Moss, also an executive producer and returning director, was in high-demand coming off of Mad Men when Hulu greenlit The Handmaid’s Tale straight-to-series with a 10-episode order back in 2016.
Though nominated six times for Mad Men, it was her role as Handmaid-turned-rebellion-leader June Osbourne that landed her the best actress Emmy statuette in 2017. Hulu has not yet announced if Moss will be involved in The Testaments.
The star, who has already booked her next series at Hulu and is set to star in the FX-produced The Veil, previously described the heart of The Handmaid’s Tale as being about a woman creating a better future for the next generation and, specifically, for her daughters.
When discussing the endgame, Miller echoes that notion.
“The show begins and you know what it’s about — it’s following the story of this woman. So you know from the beginning that where you are going is to a certain moment in the story of this woman,” he says of the title giving his job as showrunner a “nice bit” of structure. “It’s not the June Osborne Tale, it’s The Handmaid’s Tale and a certain time of her life when she identified a certain way. When that time ends, luckily, very fortunately, we get to go into The Testaments, which June’s story is a part of but not central to. It’s a perfect creative situation that we get to peel off but maintain our connection with all of our characters that we’ve built and loved, and all of the actors. The part that is heartbreaking and terrifying is to leave the actors behind.”
So while the news of The Handmaid’s Tale‘s final season closes the book on June telling her story, The Testaments will be complementary viewing for the devoted audience. The series picks up years after the events of The Handmaid’s Tale.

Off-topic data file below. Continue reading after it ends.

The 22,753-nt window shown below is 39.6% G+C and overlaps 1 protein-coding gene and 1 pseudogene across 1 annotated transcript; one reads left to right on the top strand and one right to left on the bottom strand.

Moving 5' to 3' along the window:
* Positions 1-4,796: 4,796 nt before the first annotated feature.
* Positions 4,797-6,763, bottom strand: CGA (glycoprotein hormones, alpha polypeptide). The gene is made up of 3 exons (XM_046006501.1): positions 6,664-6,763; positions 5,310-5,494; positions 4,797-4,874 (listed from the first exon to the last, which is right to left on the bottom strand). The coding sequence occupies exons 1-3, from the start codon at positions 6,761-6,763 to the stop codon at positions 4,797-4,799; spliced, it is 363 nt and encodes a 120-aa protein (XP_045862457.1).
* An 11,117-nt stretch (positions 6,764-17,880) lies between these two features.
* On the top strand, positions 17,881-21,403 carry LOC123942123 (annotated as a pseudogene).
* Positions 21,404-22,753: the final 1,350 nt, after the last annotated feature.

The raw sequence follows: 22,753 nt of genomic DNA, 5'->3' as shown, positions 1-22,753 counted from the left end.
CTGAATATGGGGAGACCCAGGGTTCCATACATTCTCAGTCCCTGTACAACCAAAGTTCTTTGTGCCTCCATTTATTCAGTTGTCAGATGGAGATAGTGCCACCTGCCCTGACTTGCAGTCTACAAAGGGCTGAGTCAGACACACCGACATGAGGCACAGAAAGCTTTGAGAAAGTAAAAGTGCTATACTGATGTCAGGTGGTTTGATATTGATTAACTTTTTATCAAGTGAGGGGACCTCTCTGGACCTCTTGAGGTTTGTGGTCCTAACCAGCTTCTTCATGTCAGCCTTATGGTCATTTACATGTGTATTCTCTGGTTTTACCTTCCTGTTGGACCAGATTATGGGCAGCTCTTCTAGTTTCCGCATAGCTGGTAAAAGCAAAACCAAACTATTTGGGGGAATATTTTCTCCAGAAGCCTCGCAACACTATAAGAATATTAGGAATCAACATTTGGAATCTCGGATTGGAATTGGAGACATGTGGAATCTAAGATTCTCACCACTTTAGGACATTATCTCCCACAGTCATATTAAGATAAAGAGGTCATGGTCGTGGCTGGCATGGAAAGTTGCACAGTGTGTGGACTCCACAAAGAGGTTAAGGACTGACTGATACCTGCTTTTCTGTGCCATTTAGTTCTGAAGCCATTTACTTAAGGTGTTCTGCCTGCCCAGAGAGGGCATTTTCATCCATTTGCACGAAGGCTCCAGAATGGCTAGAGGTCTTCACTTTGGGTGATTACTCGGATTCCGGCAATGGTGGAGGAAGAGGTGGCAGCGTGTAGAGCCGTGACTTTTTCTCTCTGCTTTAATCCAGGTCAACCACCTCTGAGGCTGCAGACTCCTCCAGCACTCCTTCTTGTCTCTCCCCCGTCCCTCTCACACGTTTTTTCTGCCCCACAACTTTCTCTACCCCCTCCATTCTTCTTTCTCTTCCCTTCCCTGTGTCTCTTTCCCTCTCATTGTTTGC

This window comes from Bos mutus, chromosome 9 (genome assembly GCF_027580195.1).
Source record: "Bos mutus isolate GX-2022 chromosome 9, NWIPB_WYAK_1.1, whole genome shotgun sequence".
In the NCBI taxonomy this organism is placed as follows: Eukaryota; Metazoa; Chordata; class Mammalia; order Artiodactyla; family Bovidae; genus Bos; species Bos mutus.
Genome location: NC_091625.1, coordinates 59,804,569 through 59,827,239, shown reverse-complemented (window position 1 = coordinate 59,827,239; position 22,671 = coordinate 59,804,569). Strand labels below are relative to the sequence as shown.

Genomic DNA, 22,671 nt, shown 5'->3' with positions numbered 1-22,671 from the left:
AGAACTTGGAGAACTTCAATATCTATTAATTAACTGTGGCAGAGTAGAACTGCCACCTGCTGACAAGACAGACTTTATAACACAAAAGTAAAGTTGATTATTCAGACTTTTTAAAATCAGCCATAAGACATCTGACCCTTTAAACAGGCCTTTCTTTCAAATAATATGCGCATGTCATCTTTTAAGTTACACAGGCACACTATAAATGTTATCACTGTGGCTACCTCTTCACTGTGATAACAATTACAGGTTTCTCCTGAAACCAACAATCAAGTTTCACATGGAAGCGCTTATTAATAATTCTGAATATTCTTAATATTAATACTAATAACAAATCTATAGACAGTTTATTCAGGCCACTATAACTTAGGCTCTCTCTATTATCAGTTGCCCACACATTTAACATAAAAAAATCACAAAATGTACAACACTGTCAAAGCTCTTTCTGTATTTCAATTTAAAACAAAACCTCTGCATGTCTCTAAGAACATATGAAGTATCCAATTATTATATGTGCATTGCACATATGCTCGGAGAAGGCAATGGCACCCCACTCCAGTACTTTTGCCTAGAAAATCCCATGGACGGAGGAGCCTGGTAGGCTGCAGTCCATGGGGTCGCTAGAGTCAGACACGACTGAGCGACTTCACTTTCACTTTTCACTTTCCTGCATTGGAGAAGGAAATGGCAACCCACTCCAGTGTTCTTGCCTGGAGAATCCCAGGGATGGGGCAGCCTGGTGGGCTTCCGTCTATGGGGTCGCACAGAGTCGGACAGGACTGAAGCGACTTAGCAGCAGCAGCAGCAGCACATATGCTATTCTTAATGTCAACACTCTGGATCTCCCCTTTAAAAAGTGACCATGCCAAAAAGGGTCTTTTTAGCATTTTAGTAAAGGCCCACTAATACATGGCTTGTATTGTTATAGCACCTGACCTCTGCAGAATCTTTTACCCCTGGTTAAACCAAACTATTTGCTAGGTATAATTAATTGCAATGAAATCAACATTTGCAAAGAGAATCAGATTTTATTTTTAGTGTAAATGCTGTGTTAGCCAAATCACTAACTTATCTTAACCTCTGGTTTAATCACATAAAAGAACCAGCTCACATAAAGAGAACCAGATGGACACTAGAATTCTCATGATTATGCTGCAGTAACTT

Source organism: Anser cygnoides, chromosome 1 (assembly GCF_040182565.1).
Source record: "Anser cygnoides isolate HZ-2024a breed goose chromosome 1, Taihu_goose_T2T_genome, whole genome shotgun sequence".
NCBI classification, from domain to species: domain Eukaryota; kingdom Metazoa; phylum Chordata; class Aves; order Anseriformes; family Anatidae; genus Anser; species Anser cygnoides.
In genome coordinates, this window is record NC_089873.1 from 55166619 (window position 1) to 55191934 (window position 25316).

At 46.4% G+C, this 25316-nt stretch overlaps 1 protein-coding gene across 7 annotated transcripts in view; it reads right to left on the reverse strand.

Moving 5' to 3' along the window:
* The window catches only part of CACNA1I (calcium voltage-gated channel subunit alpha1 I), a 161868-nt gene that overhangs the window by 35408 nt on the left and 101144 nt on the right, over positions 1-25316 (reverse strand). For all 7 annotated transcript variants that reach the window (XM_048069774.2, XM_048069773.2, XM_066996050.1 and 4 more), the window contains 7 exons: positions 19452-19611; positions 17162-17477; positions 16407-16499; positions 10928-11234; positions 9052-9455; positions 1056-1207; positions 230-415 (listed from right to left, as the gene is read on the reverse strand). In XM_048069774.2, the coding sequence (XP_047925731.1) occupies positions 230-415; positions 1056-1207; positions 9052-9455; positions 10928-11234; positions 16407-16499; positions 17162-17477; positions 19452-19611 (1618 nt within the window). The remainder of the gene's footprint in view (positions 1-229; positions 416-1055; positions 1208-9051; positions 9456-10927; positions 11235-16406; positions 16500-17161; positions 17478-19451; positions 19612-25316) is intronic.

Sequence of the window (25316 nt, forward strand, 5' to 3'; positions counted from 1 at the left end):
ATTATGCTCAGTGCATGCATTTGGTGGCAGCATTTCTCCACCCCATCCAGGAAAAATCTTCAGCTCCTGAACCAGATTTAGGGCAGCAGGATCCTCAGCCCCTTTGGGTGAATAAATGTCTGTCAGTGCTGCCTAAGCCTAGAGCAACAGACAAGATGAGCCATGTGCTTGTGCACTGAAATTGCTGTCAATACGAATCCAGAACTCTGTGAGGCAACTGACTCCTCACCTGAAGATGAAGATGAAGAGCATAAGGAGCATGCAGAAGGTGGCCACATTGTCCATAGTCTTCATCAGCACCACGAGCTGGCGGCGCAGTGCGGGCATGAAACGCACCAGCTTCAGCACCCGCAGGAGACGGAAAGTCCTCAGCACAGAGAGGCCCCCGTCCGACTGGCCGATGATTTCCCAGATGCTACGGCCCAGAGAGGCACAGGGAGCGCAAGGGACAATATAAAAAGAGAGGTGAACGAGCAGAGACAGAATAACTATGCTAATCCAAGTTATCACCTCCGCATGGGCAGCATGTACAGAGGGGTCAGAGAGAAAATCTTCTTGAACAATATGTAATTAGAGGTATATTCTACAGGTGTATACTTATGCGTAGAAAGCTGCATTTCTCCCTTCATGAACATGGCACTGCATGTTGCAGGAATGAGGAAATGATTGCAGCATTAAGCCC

“The Testaments was an independent curveball created by Margaret Atwood for the series I was working on. I think she had had it in her head for a while. I tried as much as possible, and I’m still trying, to not really make The Handmaid’s Tale about The Testaments,” Miller shares of his approach to the storytelling. “The Handmaid’s Tale should be good on its own and when it’s done, it should be a nice little TV set that you put on the shelf next to the novel, and it hopefully adds to your enjoyment of it, and then you can move onto The Testaments.”
He continues, “The way Margaret did it, which is wonderful, is that you close one and you say, ‘I don’t have to open that. But let’s open the next one and see what’s in there. It could be anything.’ It is a continuation, but it’s more like a separate chapter. The horizons are more limitless.”
With the 10-episode fifth season still ahead, Miller remains focused on wrapping The Handmaid’s Tale. He describes his current work on The Testaments as “technically checking boxes,” like making sure characters are the right ages and know key pieces of information to fit within the story. “Because the worlds are slightly different with timing, and all the things that are different between a television show and a novel, I have to figure out all of those little things. I’m trying to lay the groundwork,” he says.